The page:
UK & World News
Dublin Protest Over Indian Abortion Death
Thousands of people have marched in the capital of Ireland to protest the death of an Indian woman who was allegedly refused an abortion.
Sky's Vicki Hawthorne, reporting from Dublin, said more than 10,000 people had gathered for a vigil and march over the death and the country's strict abortion laws.
The Indian government has also demanded a "transparent" probe into the death of Savita Halappanavar, after Irish doctors apparently rejected her requests for a termination even though she was miscarrying.
Deputy head of government Eamon Gilmore agreed to meet the Indian ambassador, Debashish Chakravarti, on Saturday.
Meanwhile, a minute's silence was held at Merrion Square by the crowd, followed by chants "never again".
Sinead Ahern from Choice Ireland told them: "We hope the people who loved Savita know how sorry we are for what happened to her."
Indian foreign minister Salman Khurshid earlier said: "I'm confident that the Irish government, with whom we are in constant touch will properly investigate this case and will strive for a system so such incidents do not happen again."
On Friday, ministry spokesman Syed Akbaruddin said the concern over Mrs Halappanavar's death was growing in India.
About 100 opposition protesters held a demonstration outside the Irish embassy on Friday - accusing authorities of committing "medical murder".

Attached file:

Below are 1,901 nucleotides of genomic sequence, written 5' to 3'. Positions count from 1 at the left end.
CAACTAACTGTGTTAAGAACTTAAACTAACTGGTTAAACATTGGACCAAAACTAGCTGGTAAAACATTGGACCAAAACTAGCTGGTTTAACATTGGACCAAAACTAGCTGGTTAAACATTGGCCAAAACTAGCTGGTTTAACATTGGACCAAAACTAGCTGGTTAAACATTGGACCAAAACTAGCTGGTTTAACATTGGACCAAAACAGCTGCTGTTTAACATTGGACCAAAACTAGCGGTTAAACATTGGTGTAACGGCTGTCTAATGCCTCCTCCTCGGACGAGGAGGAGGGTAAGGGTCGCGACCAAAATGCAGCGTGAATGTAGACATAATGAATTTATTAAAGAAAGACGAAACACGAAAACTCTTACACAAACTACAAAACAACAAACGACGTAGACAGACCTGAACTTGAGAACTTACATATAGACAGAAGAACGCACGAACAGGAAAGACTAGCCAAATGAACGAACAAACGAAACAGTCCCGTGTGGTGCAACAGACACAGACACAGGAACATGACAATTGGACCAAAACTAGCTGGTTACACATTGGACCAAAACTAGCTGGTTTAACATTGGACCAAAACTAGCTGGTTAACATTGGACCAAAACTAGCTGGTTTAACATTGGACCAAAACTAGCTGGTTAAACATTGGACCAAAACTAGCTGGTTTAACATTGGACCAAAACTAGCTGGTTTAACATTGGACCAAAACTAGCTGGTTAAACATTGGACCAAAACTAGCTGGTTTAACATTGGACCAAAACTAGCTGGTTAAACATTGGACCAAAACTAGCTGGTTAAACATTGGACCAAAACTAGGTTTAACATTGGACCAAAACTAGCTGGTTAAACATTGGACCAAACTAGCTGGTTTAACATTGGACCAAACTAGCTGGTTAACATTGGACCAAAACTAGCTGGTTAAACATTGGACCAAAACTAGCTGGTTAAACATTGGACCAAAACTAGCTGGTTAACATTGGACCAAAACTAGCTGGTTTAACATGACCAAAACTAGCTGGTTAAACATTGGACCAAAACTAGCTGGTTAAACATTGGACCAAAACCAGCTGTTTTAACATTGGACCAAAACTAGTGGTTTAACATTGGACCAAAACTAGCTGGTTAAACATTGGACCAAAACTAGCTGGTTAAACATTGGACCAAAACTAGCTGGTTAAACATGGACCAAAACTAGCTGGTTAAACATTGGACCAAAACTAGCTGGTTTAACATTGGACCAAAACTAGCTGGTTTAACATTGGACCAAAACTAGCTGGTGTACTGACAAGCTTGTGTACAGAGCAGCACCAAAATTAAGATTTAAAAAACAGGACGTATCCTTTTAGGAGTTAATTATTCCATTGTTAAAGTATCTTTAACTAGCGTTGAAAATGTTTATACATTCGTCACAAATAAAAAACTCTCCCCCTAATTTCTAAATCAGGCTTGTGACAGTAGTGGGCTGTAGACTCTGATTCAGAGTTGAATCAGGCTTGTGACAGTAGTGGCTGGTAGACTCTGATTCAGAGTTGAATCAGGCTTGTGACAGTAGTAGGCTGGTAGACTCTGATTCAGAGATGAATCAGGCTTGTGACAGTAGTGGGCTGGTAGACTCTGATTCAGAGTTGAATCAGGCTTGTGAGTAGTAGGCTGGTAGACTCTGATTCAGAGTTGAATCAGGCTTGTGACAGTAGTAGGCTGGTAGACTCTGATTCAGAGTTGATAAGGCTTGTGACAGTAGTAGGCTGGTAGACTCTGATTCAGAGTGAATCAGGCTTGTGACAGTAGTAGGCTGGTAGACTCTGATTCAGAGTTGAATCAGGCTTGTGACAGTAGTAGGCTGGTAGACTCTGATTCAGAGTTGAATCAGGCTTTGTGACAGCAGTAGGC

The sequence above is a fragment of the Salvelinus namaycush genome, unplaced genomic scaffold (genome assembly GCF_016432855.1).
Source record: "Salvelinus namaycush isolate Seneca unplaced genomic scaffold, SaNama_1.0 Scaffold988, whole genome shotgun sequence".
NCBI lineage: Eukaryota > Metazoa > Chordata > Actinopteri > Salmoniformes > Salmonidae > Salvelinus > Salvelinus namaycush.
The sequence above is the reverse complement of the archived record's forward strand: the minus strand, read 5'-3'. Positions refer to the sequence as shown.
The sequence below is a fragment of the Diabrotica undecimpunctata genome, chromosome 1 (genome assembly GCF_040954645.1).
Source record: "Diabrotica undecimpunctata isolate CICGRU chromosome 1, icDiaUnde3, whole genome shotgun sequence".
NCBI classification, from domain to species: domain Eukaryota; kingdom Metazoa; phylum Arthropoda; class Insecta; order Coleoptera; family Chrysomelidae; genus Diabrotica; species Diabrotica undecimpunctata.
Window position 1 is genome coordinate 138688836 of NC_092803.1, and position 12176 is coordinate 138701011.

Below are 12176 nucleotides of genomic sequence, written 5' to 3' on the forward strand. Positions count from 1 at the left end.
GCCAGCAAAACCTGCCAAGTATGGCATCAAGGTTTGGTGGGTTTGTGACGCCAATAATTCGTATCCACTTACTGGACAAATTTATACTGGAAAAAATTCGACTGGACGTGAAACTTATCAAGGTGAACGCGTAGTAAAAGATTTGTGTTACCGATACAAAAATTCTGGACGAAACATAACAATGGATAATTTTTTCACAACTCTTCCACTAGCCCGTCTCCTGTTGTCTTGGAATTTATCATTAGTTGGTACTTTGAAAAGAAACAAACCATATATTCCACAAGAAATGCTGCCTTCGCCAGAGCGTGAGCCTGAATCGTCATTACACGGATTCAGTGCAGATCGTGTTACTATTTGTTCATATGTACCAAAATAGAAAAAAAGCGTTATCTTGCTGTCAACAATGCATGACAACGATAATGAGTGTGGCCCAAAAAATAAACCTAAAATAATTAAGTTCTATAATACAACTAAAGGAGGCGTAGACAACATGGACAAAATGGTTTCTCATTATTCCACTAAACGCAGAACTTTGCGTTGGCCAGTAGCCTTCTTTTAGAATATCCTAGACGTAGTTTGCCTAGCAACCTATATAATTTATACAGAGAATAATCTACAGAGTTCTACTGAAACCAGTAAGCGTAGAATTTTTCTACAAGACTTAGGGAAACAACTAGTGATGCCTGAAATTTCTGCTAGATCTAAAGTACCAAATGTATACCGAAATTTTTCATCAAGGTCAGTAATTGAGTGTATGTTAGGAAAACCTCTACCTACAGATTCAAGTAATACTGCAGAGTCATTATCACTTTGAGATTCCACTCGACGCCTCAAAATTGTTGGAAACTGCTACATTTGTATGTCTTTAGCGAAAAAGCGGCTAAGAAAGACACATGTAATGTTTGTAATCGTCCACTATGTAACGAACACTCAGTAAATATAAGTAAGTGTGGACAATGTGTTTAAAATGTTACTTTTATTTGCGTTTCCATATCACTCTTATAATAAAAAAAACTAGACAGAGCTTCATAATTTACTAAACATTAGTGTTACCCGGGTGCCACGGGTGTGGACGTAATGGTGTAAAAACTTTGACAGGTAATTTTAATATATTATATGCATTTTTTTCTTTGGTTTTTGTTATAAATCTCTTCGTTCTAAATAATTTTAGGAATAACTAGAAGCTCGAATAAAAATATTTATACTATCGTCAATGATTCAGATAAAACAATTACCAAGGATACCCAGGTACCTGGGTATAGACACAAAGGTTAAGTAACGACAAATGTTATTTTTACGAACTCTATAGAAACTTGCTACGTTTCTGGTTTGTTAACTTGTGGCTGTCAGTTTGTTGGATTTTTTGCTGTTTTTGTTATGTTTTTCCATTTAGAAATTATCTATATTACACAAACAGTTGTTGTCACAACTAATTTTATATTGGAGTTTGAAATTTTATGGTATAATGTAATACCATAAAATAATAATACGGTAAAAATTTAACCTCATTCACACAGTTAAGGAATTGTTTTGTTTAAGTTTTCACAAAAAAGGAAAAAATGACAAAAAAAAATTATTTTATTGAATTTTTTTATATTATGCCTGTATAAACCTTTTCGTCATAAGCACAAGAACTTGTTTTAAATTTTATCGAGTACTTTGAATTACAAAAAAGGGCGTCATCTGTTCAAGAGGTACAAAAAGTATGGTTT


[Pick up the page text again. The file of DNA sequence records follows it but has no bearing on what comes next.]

†MrMrs Halappanavar's family said the 31-year-old dentist repeatedly asked staff at University Hospital in Galway to terminate her pregnancy but doctors kept telling her "this is a Catholic country".
Abortion is illegal in Roman Catholic-dominated Ireland unless it occurs during medical intervention to save the life of the mother. There is no agreed method for determining such circumstances.
Irish Prime Minister Enda Kenny described her death as a "tragedy", while two separate investigations have been announced.
Indian communist party leader Brinda Karat said Mrs Halappanavar's condition should have been treated as a "medical emergency" as she joined calls for a tough line with Ireland over the incident.
"The fact that they didn't is a crime and the Irish authorities are responsible for committing a crime of a loss of a human life and I think the Indian government must step in here," she told reporters.
Smriti Irani, president of the women's wing of the main opposition Bharatiya Janata party, was among the protesters outside the embassy and she was allowed in as part of a four-person delegation to meet the ambassador.
"The Irish ambassador assured us that there could be a possibility of inviting international experts to be part of the investigation and we told him that Savita's husband should also be part of it," Ms Irani said.
She added that the ambassador had acknowledged the "intense pressure" from around the world following the death.